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I have a Starlight Instruments feather touch focuser for my Dobsonian telescope.

While trying to collimate the secondary mirror with the focus all the way in, I noticed that my Howie Glatter laser collimator drifts away from the center of the primary mirror as I adjust the focus to all the way out. The collimator fits snugly into the focuser.

Clearly this is not good as collimation is now dependent on the focus position. While I could work from the mid-point of focus, I'd rather resolve this issue.

How can I adjust my focuser such that it is aligned with the telescope and collimation does not drift as I adjust focus?

I noticed that adjusting the secondary has reduced this issue, now the drift as focus moves is more subdued, but still noticeable.

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Okay, so you basically have the best laser collimator on the market (it could get even better if you add the tuBLUG attachment). So let's try something else.

Maybe your secondary is still out of whack? You don't have to mess with the focuser as long as the secondary is:

  1. Directly under the center of the focuser
  2. Axially aligned with the focuser and primary.

So, one is translation on the tube's axis (up-tube / down-tube) and radially, the other is pure tilt.

Here's an article, it's biased towards the CATSEYE (which is not a bad bias to have), but it will show you the idea. Howie Glatter also has a pretty long tutorial on his site, regarding collimation, and it does mention the secondary.

http://www.cloudynights.com/item.php?item_id=2019

At the beginning there's a link to a newer version of the tutorial, but I feel the older version is a bit more clear. YMMV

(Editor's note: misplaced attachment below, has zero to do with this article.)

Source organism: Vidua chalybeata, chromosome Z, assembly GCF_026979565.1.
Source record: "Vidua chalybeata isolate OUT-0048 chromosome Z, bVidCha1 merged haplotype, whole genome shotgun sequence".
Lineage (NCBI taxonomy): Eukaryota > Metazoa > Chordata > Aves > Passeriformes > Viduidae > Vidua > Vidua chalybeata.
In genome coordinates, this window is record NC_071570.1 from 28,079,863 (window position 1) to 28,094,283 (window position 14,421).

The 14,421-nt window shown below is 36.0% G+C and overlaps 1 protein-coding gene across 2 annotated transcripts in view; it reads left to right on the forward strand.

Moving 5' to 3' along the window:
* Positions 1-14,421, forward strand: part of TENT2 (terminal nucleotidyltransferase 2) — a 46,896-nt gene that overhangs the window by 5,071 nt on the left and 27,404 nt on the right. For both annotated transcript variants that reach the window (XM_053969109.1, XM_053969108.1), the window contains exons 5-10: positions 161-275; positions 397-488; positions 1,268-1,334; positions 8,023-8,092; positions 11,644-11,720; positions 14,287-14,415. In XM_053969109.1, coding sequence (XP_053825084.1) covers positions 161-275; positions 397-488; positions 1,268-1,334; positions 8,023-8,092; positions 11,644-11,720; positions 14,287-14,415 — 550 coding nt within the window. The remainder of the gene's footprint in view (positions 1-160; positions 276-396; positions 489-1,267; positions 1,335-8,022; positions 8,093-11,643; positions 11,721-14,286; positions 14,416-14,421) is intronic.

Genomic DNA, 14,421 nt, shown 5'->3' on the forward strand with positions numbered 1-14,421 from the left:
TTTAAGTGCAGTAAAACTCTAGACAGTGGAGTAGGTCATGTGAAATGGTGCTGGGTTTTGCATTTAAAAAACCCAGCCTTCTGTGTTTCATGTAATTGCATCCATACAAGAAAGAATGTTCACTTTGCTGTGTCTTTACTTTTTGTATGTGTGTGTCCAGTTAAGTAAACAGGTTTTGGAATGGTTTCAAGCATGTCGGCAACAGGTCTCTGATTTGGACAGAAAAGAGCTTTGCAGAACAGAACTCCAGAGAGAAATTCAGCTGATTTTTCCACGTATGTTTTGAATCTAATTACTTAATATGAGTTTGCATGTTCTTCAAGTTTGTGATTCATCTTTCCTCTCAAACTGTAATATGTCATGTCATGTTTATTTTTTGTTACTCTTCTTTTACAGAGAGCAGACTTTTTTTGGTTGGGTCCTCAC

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I've got the tuBLUG too... –  WilliamKF Feb 16 '12 at 16:06
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(The Stackexchange format is not very helpful here, as I think this should be a series of a few steps to troubleshoot what's really going on. Finding the right answer in one shot would be a bit of a random process.)

Make sure your laser collimator is itself collimated. Plenty of cheap lasers are miscollimated and cause all sorts of trouble.

Here's the principle, but the implementation is a bit too low-tech:

http://www.stark-labs.com/craig/llcc/llcc.html

I'd say, instead of those silly nails, cut two big V shapes out of thick hard plywood, glue/nail them to a thick solid board, and rest the collimator on the two wooden V shapes.

Turn on the collimator and mark the position of the laser spot on a wall a few meters away. Now gently rotate the collimator 90 deg then go back to the wall and examine the spot. Did the spot move at all? If it did, the collimator is out of whack. If you're lucky, you could adjust your collimator until it's lined up correctly. If you're unlucky, get a better collimator - I've a Howie Glatter laser collimator, it's great.

Once you confirm that the laser is perfect, troubleshooting could continue.

In fact, all laser collimator owners should do this test. Otherwise, your "collimation" is meaningless.

EDIT: Is there any play/wobble in the focuser itself? Does the laser go in snugly? (the focuser could hold the collimator askew if the diameters don't match)

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I've updated the question to account for your questions. –  WilliamKF Feb 15 '12 at 2:35
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